The questions of physician participation on nonprofit hospital boards logically boils down to what is good public policy. Under section 501(c)(3) an organization that operates in a manner contrary to public policy or law is not entitled to an exemption [Bob Jones University v. United States, 461 U.S. 574 (1983), and general counsel memorandum 39862 (Nov. 21, 1991)].

The New Prescription

Comments by IRS Exempt Organizations Division Director Marcus Owens to the American Academy of Health Care Attorneys, on April 25, 1996, and a release of the 1997 IRS exempt organizations continuing professional education text, entitled Community Board and Conflicts of Interest Policy, clearly signal that the IRS is relaxing its restrictive stance on physician representation on boards of directors of tax exempt health-care organizations. The new IRS policy sharply focuses on two factors: first, a factual review of whether the IDS is properly governed by a truly independent board that may contain up to 49% physicians and second, whether the board applies reasonable safeguards against inurement by adopting an appropriately strict conflict-of-interest policy. These two factors, rather than the previous mechanical reliance on a 20% limitation of physician representation on the governing board will be the critical factors examined by the IRS in determining inurement questions.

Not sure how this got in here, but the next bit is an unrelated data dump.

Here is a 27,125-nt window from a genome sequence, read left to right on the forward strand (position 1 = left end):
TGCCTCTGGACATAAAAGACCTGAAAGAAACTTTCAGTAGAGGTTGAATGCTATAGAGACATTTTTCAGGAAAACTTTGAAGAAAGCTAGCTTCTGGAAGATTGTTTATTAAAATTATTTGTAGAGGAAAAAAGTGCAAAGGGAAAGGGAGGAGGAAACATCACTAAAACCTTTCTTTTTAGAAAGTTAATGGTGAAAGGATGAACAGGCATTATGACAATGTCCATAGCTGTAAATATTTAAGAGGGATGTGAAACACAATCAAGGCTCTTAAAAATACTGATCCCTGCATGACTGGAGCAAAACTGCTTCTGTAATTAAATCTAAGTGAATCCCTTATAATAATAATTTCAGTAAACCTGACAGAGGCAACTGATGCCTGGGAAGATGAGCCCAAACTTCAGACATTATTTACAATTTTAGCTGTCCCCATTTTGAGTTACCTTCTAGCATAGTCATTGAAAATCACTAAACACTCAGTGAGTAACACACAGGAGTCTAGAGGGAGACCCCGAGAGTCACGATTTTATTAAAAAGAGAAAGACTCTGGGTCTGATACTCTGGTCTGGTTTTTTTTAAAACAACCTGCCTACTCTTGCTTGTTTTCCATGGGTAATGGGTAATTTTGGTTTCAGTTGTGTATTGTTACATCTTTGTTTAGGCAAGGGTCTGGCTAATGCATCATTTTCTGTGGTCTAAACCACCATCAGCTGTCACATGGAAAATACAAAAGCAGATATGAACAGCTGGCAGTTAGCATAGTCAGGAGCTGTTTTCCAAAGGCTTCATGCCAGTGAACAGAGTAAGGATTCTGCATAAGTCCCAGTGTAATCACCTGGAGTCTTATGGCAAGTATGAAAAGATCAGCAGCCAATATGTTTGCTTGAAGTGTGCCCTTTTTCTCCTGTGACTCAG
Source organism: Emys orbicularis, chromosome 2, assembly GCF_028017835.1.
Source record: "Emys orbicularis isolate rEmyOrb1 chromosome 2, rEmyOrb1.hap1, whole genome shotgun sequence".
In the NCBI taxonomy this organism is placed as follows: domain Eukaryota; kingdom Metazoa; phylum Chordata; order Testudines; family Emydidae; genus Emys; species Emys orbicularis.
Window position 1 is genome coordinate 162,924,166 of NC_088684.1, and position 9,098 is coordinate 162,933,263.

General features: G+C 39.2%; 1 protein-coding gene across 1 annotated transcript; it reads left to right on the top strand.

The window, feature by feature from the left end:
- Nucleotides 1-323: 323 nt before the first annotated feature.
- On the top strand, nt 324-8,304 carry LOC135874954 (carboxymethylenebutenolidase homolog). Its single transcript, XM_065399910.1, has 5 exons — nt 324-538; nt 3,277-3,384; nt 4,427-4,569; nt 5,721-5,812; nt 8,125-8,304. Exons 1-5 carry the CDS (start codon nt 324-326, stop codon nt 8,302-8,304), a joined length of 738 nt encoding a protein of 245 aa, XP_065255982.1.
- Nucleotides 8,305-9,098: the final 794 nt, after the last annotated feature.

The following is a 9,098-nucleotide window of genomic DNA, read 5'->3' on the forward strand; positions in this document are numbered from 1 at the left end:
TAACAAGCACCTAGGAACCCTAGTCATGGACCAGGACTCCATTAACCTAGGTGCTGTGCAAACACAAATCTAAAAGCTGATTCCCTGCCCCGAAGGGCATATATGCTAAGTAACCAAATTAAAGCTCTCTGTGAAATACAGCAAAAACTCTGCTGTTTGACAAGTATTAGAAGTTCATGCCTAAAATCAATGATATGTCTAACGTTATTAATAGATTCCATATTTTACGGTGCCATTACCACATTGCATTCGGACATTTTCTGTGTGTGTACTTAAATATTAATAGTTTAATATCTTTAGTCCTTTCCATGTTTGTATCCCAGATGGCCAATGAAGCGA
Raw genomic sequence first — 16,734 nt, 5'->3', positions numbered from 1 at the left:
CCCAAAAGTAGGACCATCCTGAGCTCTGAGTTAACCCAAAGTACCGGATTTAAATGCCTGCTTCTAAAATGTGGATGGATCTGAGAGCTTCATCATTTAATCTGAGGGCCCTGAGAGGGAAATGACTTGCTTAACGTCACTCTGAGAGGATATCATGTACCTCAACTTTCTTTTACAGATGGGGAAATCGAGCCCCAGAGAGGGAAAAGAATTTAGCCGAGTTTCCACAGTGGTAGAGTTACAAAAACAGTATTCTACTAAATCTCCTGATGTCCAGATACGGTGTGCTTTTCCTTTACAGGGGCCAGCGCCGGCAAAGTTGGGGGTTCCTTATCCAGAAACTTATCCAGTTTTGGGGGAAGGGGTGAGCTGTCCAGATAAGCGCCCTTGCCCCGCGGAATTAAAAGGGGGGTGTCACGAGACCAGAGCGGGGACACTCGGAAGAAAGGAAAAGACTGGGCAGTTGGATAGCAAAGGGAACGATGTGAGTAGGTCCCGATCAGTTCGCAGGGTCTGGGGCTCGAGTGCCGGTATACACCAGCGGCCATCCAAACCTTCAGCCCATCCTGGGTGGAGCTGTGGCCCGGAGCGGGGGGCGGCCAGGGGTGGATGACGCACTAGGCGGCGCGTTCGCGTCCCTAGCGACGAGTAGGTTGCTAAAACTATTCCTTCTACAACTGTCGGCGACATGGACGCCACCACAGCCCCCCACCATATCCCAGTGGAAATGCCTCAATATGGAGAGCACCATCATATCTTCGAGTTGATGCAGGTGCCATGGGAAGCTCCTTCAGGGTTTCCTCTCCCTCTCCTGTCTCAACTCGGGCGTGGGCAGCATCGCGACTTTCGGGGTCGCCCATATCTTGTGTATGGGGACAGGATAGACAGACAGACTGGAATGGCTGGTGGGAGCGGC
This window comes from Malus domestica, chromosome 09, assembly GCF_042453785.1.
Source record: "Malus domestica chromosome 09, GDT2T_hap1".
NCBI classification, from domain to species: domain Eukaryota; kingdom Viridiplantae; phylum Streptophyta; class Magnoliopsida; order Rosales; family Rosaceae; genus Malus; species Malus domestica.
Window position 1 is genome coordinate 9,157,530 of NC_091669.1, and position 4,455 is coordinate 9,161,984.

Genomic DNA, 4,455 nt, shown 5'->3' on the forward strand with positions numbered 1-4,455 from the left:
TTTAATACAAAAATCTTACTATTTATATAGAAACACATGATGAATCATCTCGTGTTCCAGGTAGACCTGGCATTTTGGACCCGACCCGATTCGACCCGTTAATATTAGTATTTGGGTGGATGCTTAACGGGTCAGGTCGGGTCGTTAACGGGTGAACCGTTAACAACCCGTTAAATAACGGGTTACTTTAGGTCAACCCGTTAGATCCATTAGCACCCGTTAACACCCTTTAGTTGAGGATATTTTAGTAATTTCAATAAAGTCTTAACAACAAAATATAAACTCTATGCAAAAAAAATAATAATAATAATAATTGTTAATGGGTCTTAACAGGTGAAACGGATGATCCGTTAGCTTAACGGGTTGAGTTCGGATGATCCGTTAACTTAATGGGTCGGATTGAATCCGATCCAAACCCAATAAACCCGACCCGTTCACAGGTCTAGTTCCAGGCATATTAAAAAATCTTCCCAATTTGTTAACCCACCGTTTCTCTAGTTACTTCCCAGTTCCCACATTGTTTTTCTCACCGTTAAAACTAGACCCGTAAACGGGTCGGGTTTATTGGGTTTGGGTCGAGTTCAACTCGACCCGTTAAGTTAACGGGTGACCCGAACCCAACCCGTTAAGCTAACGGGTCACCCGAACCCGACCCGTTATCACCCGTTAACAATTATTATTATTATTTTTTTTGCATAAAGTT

The key language contained in the new conflict-of-interest policy chapter states that "(i) in a multi-entity hospital system, the board of a subsidiary nonprofit health-care organization is considered to be comprised of independent community members if it is controlled by an exempt organization whose board is comprised of a majority of voting members who are independent community members." In essence, this new standard means that independent community leaders will comprise at least 51% of the governing boards of the IDS. Obviously, the representation of physicians and other interested parties would be limited to the remaining 49% of the governing board of the IDS.